When we divorced in 2012, I gave my ex-wife custody of my son, and I received visitation. She suffers from depression and anxiety, and to my knowledge, she is still currently taking medication to treat them. Now, it seems at times she becomes overwhelmed and I am concerned for my son. Are my concerns enough to go to court to get primary custody?
In order to change an existing custody order, you would need to file a petition for modification with the court. In most states, it is required that once a custody determination has been made by the court that there must be a “substantial change in circumstance” to warrant modification of that custody order.
The court must also find that the facts that would warrant a change were not known at the time of the original order, that you did not anticipate these changes and that a modification is necessary for the best interests of the child.
In Texas, a modification can be granted if the present environment endangers the child’s physical health, or the other party agrees to the change. Even though you were aware of your ex-wife’s mental health issues at the time the divorce was finalized, you could possibly argue that they have worsened to the point where it is affecting your child’s well-being.
The court’s primary concern is the child’s well being. A parent with a mental health concern does not necessarily make them unfit to parent or have primary custody; however, it is when their mental health begins to have a negative impact on the child that the court often steps in.
Remember, I am unable to provide you with anything more than divorce tips for men, so please consult a domestic litigation attorney in your area to obtain specific advice as to the laws in your state and how they impact your potential case.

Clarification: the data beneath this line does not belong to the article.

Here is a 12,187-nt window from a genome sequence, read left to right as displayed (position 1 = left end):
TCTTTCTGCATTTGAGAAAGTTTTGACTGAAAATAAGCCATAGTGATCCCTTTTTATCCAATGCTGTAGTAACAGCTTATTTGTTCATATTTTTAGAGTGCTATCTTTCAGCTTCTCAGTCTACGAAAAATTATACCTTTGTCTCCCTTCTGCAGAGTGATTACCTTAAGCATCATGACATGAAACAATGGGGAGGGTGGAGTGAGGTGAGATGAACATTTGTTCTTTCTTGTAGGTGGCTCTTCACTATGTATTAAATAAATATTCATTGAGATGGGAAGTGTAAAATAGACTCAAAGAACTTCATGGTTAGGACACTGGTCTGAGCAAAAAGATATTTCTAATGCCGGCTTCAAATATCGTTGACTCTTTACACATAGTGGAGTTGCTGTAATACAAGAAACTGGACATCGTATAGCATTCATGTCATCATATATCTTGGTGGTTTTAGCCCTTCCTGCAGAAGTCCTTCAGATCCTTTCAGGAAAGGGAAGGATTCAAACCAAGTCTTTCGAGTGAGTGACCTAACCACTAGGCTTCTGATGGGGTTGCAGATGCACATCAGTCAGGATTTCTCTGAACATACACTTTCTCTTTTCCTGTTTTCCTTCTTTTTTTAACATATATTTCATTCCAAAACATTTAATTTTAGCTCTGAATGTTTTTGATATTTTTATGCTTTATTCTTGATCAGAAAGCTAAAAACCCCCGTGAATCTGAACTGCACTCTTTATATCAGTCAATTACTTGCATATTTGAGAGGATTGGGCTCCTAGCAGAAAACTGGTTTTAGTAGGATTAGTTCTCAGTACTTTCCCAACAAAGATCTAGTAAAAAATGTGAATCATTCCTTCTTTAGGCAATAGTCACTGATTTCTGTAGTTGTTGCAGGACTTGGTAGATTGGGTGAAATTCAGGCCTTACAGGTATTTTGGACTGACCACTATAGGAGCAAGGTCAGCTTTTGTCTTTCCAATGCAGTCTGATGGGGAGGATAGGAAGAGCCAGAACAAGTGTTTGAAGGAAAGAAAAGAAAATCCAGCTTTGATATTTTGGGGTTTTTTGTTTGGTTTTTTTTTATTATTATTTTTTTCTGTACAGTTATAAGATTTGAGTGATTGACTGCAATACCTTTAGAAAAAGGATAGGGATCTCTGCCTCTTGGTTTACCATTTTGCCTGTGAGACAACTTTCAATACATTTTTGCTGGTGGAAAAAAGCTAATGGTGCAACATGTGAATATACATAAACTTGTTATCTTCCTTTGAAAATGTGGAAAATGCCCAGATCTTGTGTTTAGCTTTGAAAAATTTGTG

To arrange an initial consultation to discuss divorce rights for men with a Cordell & Cordell attorney, contact Cordell & Cordell.
Mat Camp is a former Lexicon Services Online Editor, who focused on providing a comprehensive look into all aspects of the divorce experience. On MensDivorce.com, he concentrated on issues, such as parenting time, custodial rights, mediation, the division of assets, and so much more.
Mr. Camp used the wealth of experience of Cordell & Cordell attorneys to bring tangible answers to reader questions in Ask a Lawyer articles, as well as offer a step by step process through the divorce experience with Cordell & Cordell Co-Founder and Principal Partner Joseph E. Cordell in Divorce 101: A Guide for Men.
Mr. Camp used thorough research to highlight the challenging reality that those who go through divorce or child custody issues face. He helped foster the continued success of the Men’s Divorce Survival Guide, the Men’s Divorce Podcast, and the Men’s Divorce YouTube series “Attorney Bites.”